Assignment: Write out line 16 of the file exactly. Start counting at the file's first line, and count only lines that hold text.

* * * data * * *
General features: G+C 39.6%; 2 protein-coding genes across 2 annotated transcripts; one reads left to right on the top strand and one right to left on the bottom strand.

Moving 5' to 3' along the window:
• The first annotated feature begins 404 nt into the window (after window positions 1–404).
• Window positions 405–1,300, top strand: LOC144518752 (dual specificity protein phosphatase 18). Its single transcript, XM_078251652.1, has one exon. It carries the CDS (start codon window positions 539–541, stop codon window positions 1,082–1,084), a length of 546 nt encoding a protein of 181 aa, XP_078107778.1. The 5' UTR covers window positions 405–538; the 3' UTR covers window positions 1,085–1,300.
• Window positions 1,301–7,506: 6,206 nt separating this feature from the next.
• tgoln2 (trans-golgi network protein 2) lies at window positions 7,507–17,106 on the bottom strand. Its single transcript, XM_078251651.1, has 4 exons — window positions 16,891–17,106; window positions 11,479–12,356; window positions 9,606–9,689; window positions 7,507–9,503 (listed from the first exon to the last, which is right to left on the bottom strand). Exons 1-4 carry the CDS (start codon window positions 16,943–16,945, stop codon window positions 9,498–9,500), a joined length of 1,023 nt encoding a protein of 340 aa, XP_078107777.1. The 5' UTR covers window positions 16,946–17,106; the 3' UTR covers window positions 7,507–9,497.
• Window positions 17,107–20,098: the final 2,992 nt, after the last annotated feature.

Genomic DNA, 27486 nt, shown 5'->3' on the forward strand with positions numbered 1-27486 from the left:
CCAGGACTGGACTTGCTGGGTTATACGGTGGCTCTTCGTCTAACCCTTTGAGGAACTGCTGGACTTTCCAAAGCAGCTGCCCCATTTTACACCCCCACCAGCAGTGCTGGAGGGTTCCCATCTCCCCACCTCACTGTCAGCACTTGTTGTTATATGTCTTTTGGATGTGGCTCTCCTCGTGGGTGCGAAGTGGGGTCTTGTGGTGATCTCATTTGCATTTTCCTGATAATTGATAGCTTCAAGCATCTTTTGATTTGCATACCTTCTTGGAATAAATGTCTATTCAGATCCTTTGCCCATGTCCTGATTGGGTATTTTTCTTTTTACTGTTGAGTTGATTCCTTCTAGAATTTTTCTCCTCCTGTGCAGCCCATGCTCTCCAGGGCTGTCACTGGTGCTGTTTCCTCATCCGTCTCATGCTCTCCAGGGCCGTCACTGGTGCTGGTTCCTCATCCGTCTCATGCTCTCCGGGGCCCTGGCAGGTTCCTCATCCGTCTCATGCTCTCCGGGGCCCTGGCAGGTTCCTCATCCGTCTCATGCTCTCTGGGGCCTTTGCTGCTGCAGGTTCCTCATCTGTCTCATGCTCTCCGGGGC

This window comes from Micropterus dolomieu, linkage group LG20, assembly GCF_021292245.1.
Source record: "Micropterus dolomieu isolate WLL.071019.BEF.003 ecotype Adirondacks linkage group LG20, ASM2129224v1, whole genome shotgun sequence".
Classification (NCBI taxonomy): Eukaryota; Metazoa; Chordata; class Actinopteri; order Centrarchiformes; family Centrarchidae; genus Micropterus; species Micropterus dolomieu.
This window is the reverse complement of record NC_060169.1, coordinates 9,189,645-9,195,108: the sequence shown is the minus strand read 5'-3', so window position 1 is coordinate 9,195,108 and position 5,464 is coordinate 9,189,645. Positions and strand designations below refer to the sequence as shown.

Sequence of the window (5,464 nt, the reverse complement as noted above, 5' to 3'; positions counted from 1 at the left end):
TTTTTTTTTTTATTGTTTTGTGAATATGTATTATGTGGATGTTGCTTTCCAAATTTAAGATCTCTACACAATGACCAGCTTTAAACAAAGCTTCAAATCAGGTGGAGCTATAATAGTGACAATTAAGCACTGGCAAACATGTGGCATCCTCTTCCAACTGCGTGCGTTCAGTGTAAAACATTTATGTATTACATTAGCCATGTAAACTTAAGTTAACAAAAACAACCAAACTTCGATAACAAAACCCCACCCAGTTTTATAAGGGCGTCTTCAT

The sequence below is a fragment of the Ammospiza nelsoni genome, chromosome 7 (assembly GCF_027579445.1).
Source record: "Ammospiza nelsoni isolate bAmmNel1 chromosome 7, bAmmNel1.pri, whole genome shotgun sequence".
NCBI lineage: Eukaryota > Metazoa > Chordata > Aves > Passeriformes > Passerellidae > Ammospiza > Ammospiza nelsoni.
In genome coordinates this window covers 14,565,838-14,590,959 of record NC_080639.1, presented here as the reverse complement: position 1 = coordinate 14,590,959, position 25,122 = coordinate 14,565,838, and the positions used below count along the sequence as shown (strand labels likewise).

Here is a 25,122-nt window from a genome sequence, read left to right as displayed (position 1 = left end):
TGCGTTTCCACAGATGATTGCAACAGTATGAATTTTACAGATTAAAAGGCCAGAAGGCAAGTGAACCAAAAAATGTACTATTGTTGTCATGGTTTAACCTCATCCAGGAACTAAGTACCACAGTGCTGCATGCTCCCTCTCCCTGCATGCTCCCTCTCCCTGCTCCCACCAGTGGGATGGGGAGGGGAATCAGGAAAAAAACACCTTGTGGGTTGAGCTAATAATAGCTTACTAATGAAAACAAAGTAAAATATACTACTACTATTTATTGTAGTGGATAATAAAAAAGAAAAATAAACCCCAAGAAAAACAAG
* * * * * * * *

The sequence below is a fragment of the Ammospiza nelsoni genome, chromosome 7 (assembly GCF_027579445.1).